And what do we make of this?

So yesterday, I talked a little about Coriolanus and the concept of homosociality, the same-sex loving relationship without a sexual or erotic angle to it.

We saw a bond between Martius and Aufidius, and when that bond broken, one of them kills the other.

But what about homoeroticism? Last week I discussed–what I thought was–the ham-handed attempt at displaying that homoeroticism in the 1983 BBC production.

However… (I was going to say “But” but, well you know…)

You knew there was going to be a “However.” That first speech by Aufidius after Martius asks to join his team, er, army… well, let’s just say, this is probably where the genesis of Moshinsky’s angle comes from:


 O Martius, Martius,
Each word thou hast spoke hath weeded from my heart
A root of ancient envy. If Jupiter
Should from yond cloud speak divine things
And say ’tis true, I’d not believe them more
Than thee, all-noble Martius. Let me twine
Mine arms about that body, whereagainst
My grainèd ash an hundred times hath broke
And scarred the moon with splinters.
[They embrace.]
 Here I clip
The anvil of my sword and do contest
As hotly and as nobly with thy love
As ever in ambitious strength I did
Contend against thy valor. Know thou first,
I loved the maid I married; never man
Sighed truer breath. But that I see thee here,
Thou noble thing, more dances my rapt heart
Than when I first my wedded mistress saw
Bestride my threshold. Why, thou Mars, I tell thee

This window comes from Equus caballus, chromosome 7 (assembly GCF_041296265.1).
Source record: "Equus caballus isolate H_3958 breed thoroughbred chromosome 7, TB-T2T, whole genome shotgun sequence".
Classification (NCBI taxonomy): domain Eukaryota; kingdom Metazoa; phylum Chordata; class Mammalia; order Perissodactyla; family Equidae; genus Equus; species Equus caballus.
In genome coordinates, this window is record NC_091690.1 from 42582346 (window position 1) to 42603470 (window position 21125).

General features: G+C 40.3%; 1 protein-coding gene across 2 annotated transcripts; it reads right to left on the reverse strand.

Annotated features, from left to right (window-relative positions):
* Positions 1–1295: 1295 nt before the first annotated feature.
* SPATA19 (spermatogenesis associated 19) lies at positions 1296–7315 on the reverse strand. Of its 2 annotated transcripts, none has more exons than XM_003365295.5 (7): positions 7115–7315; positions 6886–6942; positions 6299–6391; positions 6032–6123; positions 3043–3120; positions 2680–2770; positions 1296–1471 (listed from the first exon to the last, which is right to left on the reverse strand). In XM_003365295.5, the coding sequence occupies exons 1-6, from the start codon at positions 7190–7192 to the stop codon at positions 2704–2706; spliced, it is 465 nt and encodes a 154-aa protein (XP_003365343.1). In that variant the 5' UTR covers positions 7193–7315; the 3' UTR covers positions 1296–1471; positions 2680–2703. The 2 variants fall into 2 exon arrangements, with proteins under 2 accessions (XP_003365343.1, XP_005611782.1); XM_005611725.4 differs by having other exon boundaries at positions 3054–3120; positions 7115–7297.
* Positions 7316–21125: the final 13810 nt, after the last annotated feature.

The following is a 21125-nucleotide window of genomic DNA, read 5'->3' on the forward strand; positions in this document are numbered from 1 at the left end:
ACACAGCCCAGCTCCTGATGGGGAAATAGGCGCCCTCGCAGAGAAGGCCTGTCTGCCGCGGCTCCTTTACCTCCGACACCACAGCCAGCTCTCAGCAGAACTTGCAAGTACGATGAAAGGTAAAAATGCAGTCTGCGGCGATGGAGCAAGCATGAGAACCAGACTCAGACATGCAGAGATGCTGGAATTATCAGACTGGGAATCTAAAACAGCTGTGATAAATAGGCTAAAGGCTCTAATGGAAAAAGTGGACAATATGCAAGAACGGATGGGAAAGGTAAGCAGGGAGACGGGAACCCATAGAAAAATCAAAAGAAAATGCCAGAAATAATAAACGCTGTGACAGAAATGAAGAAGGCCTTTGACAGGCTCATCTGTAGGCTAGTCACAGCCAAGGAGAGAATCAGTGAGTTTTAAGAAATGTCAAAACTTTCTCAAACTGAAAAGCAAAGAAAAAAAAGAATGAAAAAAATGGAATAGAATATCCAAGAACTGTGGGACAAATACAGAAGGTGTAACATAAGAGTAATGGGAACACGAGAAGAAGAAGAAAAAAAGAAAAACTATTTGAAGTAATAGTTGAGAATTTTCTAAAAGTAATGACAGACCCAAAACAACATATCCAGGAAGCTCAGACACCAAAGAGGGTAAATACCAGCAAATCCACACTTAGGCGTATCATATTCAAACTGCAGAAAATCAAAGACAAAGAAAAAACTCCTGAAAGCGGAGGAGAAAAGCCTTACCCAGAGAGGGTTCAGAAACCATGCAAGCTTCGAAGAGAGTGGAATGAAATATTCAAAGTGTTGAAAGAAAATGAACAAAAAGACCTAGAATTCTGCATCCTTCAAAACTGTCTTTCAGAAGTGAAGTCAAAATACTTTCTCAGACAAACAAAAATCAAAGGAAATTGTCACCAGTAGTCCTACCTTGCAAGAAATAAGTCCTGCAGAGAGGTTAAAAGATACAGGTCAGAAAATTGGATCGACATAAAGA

We have a power on foot, and I had purpose
Once more to hew thy target from thy brawn
Or lose mine arm for ’t. Thou hast beat me out
Twelve several times, and I have nightly since
Dreamt of encounters ’twixt thyself and me;
We have been down together in my sleep,
Unbuckling helms, fisting each other’s throat,
And waked half dead with nothing.
  • I.ii.233-5

If God from heaven above were to tell me something was true, I’d believe him no more than I’d believe you. Let me wrap my arms around that body that my pronged wooden spear (“grained, adj.3; ash, n.3.” OED Online) has broken against so that it sent splinters to the moon. Here I grab your chest (“the anvil of my sword” which has bent the weapon), and struggle as hotly and nobly with your love, as I ever did with strength struggle against your bravery. Know first though, I loved the woman I married. But when I see you, you noble thing, my heart dances more than when I first saw my wife in my doorway. You god of war, I tell you we have an army in the field, and I had purpose to chop your head off, or lose my arm trying. You have beaten me twelve times in battle, and since then I have dreamt every night of new encounters between you and me: in my sleep, we’ve knocked each other down, unbuckling our helmets, grabbing each other’s throats with our fists, then I’d wake half-dead.


Maybe I gave that BBC production too hard a time… (no pun intended, well, maybe.)

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